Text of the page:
This is pretty close to the full statement of L’Hôpital’s rule, but it is a bit more limited because it assumes that $g’(a)$ is nonzero – it assumes that the limit $\lim\limits_{x\to a} \frac{f’(x)}{g’(x)}$ can be evaluated through direct substitution, to yield $\frac{f’(x)}{g’(x)}$. But we have broken these assumptions in some examples, where we applied L’Hôpital’s rule multiple times in a row – in these examples, the limit still couldn’t be evaluated by direct substitution after a single iteration of L’Hôpital’s rule.

To overcome these assumptions and prove the full statement of L’Hôpital’s rule we need to understand the mean value theorem, which says that for any function $f(x)$ that is continuous on an interval $[a,b]$ and differentiable on the interval $(a,b)$, there is some point $x=c$ at which the derivative of $f$ is equal to its average rate of change:

$\begin{align*} f'(c) = \frac{f(b)-f(a)}{b-a} \end{align*}$

In other words, the mean value theorem says that if we draw a line between the endpoints of $f$, it will be parallel to the tangent line of $f$ somewhere in the interval.


When fiddling with the mean value theorem, you might notice that the mean value theorem is a particular case of a more general and elegant equation, with $g(x)=x$.

$\begin{align*} \frac{f'(c)}{1} &= \frac{f(b)-f(a)}{b-a} \\ \frac{f'(c)}{g'(c)} &= \frac{f(b)-f(a)}{g(b)-g(a)} \end{align*}$

To check whether this extended result is true for any function $g(x)$, we can ask whether the derivative of the following function $h(x)$ is $0$ at some point $c \in [a,b]$.

$\begin{align*} h(x) = f(x)- \frac{f(b)-f(a)}{g(b)-g(a)} g(x) \end{align*}$

Interestingly, this function has the property $h(a)=h(b)$, so the mean value theorem tells us that, indeed, as long as $h(x)$ is continuous on an interval $[a,b]$ and differentiable on the interval $(a,b)$, then it is true that $h’(c)=0$ for some point $c \in [a,b]$. And the assumptions of continuity and differentiability are true for $h(x)$ whenever they are true for $f(x)$ and $g(x)$, so the mean value theorem does in fact extend to the result

$\begin{align*} \frac{f'(c)}{g'(c)} = \frac{f(b)-f(a)}{g(b)-g(a)}. \end{align*}$

This result is known, rather intuitively, as the extended mean value theorem.

L’Hôpital’s rule comes from applying the extended mean value theorem to the limit in question. If we have the indeterminate limit

$\begin{align*} \lim_{x\to a^+} \frac{f(x)}{g(x)} = \frac{0}{0} \end{align*}$

then we consider the interval $[a,x]$. Here, both $f(a)=0$ and $g(a)=0$, and the extended mean value theorem tells us that for some $c \in [a,x]$ we have the following:

$\begin{align*} \frac{f'(c)}{g'(c)} &= \frac{f(x)-f(a)}{g(x)-g(a)} \\ &= \frac{f(x)-0}{g(x)-0} \\ &= \frac{f(x)}{g(x)} \end{align*}$

Taking the limit as $x \to a^+$, we have $c \to a^+$ and thus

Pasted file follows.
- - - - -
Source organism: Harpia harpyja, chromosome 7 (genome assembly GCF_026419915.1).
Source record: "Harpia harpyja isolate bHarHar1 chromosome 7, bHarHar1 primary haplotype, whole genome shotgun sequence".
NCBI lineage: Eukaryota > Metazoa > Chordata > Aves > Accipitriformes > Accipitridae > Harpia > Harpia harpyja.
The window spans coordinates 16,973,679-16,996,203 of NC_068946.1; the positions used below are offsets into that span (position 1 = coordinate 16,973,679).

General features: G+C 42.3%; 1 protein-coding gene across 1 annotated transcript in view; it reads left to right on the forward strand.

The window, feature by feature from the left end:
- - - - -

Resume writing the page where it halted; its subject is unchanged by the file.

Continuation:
$\begin{align*} \lim\limits_{x \to a^+} \frac{f'(c)}{g'(c)} &= \lim\limits_{x \to a^+} \frac{f(x)}{g(x)} \\ \lim\limits_{x \to a^+} \frac{f'(x)}{g'(x)} &= \lim\limits_{x \to a^+} \frac{f(x)}{g(x)}. \end{align*}$

The indeterminate limit

$\begin{align*} \lim_{x\to a^-} \frac{f(x)}{g(x)} = \frac{0}{0} \end{align*}$

can be understood the same way using the interval $[x,a]$, and the indeterminate limits

$\begin{align*} \lim\limits_{x\to \infty} \frac{f(x)}{g(x)} &= \frac{0}{0} \\ \lim\limits_{x\to -\infty} \frac{f(x)}{g(x)} &= \frac{0}{0} \end{align*}$

can be understood similarly, using the intervals $[x,\infty)$ and $(-\infty,x]$. Likewise, in the case of

$\begin{align*} \lim \frac{f(x)}{g(x)} = \frac{\infty}{\infty} \end{align*}$

we can rewrite the limit as

$\begin{align*} \lim \frac{\frac{1}{f(x)}}{\frac{1}{g(x)}} = \frac{0}{0} \end{align*}$

and apply L’Hôpital’s rule, which ends up simplifying to its original form.

$\begin{align*} \lim \frac{\frac{1}{f(x)}}{\frac{1}{g(x)}} &= \lim \frac{\frac{1}{f(x)}}{\frac{1}{g(x)}} \\ \lim \frac{\frac{1}{f(x)}}{\frac{1}{g(x)}} &= \lim \frac{\left( \frac{1}{f(x)} \right)'}{\left( \frac{1}{g(x)}\right)'} \\ \lim \frac{\frac{1}{f(x)}}{\frac{1}{g(x)}} &= \lim \frac{-\frac{f'(x)}{f(x)^2}}{-\frac{g'(x)}{g(x)^2}} \\ \lim \frac{\frac{1}{f(x)}}{\frac{1}{g(x)}} &= \lim \frac{f'(x)}{g'(x)} \cdot \frac{g(x)^2}{f(x)^2} \\ \lim \frac{g(x)}{f(x)} &= \lim \frac{f'(x)}{g'(x)} \cdot \frac{g(x)^2}{f(x)^2} \\ \lim \frac{g(x)}{f(x)} \cdot \frac{f(x)^2}{g(x)^2} &= \lim \frac{f'(x)}{g'(x)} \\ \lim \frac{f(x)}{g(x)} &= \lim \frac{f'(x)}{g'(x)} \end{align*}$


Evaluate the indicated limits by applying L’Hôpital’s rule. (You can view the solution by clicking on the problem.)

$\begin{align*}1) &\hspace{.5cm} \lim\limits_{x \to 0} \frac{\sin x}{x} \end{align*}$
$\begin{align*} 1 \end{align*}$

$\begin{align*}2) &\hspace{.5cm} \lim\limits_{x \to 0} \frac{1-\cos x}{x} \end{align*}$
$\begin{align*} 0 \end{align*}$

$\begin{align*}3) &\hspace{.5cm} \lim\limits_{x \to \frac{\pi}{2} } \frac{\tan x}{\frac{\pi}{2}-x} \end{align*}$
$\begin{align*} \infty \end{align*}$

$\begin{align*}4) &\hspace{.5cm} \lim\limits_{x \to 0^+} \frac{(\ln x)^2}{x} \end{align*}$
$\begin{align*} \infty \end{align*}$

$\begin{align*}5) &\hspace{.5cm} \lim\limits_{x \to 1} \frac{x \ln x}{x^2-1} \end{align*}$
$\begin{align*} \frac{1}{2} \end{align*}$

$\begin{align*}6) &\hspace{.5cm} \lim\limits_{x \to 0^+} (\ln x) \tan x \end{align*}$
$\begin{align*} 0 \end{align*}$

$\begin{align*}7) &\hspace{.5cm} \lim\limits_{x \to \frac{\pi}{2} } (\tan x)^{\cos x} \end{align*}$
$\begin{align*} 1 \end{align*}$

$\begin{align*}8) &\hspace{.5cm} \lim\limits_{x \to \infty} x^{ \frac{1}{\sqrt{x}} } \end{align*}$
$\begin{align*} 1 \end{align*}$

$\begin{align*}9) &\hspace{.5cm} \lim\limits_{x \to 0} (\cos x)^{\frac{1}{x^2}} \end{align*}$
$\begin{align*} \frac{1}{\sqrt{e}} \end{align*}$

$\begin{align*}10) &\hspace{.5cm} \lim\limits_{x \to \infty} x^{ \frac{1}{\ln x} } \end{align*}$
$\begin{align*} e \end{align*}$

This post is part of a series.